Shannon is a general purpose stream-oriented programming language; it is concise and yet feature rich. Streams, FIFOs, and Unix shell-style pipes are first-class concepts in the language. You can connect functions and FIFOs within your program similar to the way you connect processes with pipes in the Unix shell. These constructs in Shannon, however, are highly efficient as no true multitasking is involved, and at the same time they allow you to write more concise and readable code for chained data processing. State is a special type of function that returns a reference to its own local data and any nested functions it may have. In effect, states implement classes in terms of OOP, and yet classes per se aren't part of the language. A special type of modules marked as "persistent" is an effective replacement for databases and SQL. This allows you to access persistent shared data using native Shannon constructs, eliminating the need for an extra query language. Intuitive and minimalist syntax and semantics are used. Particularly, "minimalist semantics" means less things to remember and more possibilities. Shannon is statically-typed, although it provides dynamic typing facilities as well.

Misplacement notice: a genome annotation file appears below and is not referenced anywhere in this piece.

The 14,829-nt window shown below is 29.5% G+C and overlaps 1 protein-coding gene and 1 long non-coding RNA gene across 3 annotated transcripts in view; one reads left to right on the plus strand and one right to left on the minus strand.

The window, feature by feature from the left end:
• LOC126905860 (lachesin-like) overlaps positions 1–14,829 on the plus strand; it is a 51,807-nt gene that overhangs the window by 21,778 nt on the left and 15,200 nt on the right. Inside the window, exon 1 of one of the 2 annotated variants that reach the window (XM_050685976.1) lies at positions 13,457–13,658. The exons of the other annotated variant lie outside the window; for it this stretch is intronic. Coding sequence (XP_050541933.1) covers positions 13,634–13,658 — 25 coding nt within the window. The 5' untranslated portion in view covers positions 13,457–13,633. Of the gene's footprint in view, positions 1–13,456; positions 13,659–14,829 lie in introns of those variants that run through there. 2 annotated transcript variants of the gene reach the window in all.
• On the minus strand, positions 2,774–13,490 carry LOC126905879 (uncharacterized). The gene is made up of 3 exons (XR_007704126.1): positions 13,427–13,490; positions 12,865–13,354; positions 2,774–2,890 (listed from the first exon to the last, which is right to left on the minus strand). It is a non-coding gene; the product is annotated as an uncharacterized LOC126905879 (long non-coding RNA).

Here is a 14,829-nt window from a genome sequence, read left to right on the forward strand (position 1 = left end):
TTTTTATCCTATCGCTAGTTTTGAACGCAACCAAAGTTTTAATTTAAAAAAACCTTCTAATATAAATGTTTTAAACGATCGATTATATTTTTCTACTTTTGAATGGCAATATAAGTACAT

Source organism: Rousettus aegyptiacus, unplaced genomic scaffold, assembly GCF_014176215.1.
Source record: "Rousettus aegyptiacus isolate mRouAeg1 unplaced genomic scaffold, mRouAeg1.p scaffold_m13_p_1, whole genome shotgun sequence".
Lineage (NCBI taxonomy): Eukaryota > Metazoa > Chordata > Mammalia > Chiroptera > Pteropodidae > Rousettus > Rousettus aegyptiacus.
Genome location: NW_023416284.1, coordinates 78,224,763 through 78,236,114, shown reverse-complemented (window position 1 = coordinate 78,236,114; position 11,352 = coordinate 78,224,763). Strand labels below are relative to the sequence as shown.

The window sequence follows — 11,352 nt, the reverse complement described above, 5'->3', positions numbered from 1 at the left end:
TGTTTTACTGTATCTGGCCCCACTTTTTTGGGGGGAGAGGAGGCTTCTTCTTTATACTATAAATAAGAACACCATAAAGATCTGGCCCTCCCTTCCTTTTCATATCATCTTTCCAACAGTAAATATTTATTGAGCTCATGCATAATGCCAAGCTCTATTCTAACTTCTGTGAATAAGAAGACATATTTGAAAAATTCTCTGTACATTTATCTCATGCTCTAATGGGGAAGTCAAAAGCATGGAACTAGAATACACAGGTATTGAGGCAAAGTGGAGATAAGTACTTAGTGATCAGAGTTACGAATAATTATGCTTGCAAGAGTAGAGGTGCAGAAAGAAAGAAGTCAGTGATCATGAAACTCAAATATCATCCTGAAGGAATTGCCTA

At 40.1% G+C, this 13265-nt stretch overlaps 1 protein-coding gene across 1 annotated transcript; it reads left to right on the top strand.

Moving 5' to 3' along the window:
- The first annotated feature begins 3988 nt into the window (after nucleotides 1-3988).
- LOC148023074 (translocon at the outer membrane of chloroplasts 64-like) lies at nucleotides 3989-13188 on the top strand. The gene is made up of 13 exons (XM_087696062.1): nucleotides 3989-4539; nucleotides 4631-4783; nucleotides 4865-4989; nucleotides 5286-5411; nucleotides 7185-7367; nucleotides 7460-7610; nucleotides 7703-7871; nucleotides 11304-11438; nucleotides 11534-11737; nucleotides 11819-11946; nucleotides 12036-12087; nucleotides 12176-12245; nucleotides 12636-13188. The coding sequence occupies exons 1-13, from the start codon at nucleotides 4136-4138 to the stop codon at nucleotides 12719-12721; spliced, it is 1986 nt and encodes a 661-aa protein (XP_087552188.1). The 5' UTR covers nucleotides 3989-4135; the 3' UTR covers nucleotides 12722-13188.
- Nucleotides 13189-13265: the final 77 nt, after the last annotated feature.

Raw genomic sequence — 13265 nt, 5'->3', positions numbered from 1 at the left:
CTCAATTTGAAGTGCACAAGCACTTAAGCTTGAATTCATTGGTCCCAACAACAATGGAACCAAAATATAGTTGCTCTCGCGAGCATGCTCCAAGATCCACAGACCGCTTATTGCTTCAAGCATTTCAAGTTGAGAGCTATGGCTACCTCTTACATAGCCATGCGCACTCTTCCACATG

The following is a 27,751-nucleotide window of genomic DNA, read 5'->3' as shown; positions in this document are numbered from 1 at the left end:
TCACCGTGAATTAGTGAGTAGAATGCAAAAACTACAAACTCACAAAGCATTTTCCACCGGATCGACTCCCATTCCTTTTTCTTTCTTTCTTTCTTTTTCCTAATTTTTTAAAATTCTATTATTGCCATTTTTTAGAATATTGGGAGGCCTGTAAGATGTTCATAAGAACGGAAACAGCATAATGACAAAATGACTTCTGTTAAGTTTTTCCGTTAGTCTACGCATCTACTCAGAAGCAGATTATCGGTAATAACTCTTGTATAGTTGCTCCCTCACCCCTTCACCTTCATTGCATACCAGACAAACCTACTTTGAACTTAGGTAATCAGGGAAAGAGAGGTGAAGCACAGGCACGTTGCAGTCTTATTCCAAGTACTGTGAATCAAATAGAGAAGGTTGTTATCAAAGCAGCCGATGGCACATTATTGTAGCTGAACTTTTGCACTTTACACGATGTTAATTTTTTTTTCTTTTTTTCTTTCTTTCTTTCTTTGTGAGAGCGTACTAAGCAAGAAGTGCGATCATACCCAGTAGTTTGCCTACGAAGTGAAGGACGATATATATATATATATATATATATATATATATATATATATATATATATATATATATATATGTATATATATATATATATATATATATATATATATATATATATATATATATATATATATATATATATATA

The Voodoo compiler is an implementation of the Voodoo programming language. The Voodoo programming language is a low-level programming language, abstracting over the platform's instruction set and calling conventions, but otherwise leaving the programmer free to do anything at all. The Voodoo compiler supports multiple target platforms and provides a stand-alone compiler, as well as a Ruby module for programmatic code generation.
The GNU Modula-2 compiler is one of a number of front end languages to GCC (the GNU Compiler Collection). As such, it has been designed to coexist with other GCC languages. For example, it can be used in mixed language projects and it can catch C++ exceptions and throw exceptions which can be caught by C++. Users can also exploit conditional compilation and full gcc backend optimization and architecture coverage. GNU Modula-2 can produce position independent code and can easily produce shared libraries from modules. The compiler provides a swig interface file generator option, which allows scripting languages such as Python to import modules written in Modula-2 and also catch exceptions thrown by Modula-2. The compiler translates PIM2, PIM3, PIM4, and ISO dialects of Modula-2.